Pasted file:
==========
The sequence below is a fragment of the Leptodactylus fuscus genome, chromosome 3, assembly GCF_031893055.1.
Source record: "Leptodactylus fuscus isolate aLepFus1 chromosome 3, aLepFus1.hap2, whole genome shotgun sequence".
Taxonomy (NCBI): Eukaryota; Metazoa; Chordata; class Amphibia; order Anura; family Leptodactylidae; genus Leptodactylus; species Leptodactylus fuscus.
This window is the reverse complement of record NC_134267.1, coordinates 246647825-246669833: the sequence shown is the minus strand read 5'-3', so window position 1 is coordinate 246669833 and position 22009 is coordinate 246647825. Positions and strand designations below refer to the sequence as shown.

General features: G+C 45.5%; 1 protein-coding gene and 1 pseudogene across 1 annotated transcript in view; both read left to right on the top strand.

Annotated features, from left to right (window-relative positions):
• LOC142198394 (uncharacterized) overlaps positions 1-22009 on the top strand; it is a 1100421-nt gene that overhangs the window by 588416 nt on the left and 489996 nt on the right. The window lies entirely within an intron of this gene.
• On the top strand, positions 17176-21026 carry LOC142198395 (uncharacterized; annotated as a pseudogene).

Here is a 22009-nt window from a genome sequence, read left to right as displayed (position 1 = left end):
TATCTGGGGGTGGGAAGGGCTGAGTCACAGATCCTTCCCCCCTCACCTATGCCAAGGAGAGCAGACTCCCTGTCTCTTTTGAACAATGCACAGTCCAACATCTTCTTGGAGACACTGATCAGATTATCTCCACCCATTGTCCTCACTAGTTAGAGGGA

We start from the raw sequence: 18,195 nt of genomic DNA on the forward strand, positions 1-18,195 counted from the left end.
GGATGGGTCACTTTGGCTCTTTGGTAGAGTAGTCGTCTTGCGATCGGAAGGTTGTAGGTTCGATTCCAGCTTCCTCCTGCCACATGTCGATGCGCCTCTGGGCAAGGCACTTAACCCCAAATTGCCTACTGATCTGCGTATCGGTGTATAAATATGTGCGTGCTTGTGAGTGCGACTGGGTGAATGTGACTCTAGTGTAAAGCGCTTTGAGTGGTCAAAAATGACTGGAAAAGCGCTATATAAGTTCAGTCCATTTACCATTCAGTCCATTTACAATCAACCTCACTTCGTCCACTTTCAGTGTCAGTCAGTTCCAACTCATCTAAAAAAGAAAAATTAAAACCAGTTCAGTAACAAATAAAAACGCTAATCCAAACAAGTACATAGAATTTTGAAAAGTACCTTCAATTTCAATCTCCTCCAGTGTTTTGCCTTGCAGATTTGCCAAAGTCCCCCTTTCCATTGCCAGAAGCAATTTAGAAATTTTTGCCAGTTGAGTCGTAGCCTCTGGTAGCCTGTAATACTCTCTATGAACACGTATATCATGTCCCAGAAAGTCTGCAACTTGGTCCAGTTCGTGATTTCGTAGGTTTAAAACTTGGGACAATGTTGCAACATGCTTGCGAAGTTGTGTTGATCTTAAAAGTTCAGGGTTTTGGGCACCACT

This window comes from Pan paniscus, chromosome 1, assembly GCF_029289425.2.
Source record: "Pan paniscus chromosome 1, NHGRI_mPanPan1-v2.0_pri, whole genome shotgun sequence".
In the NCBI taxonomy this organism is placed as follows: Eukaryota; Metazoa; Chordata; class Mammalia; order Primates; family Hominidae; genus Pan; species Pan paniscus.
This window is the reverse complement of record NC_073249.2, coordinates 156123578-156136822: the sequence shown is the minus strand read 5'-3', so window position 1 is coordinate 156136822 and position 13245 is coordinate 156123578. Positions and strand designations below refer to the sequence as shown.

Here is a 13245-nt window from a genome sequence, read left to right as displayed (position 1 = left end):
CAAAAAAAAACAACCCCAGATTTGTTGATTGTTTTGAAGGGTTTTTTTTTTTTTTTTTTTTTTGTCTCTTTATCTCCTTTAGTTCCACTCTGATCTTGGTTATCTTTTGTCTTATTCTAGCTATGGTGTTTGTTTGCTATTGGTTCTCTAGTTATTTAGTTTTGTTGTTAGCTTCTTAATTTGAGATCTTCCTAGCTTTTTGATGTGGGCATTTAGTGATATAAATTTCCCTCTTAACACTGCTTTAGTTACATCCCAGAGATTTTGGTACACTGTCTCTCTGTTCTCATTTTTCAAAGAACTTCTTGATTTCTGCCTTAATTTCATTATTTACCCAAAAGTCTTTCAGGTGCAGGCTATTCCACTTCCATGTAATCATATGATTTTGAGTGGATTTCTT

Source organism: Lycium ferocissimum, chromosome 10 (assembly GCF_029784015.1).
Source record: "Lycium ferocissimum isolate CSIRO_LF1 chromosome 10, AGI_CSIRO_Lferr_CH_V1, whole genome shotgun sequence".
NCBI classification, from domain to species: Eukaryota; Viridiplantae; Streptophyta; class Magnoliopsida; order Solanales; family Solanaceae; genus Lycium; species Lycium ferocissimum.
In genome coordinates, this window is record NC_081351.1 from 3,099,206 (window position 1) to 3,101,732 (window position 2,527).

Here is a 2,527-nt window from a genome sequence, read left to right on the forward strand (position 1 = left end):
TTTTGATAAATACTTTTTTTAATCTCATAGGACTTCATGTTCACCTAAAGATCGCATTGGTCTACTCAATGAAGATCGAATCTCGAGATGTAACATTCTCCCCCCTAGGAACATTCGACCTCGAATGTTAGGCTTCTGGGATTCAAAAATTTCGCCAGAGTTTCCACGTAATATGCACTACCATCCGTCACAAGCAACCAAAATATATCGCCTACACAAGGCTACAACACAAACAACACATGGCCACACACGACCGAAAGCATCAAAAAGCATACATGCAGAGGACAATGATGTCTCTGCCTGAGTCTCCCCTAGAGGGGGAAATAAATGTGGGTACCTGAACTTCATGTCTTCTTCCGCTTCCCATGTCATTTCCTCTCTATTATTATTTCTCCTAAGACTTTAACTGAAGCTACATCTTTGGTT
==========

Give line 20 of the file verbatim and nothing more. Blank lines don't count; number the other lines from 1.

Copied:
Source record: "Lycium ferocissimum isolate CSIRO_LF1 chromosome 10, AGI_CSIRO_Lferr_CH_V1, whole genome shotgun sequence".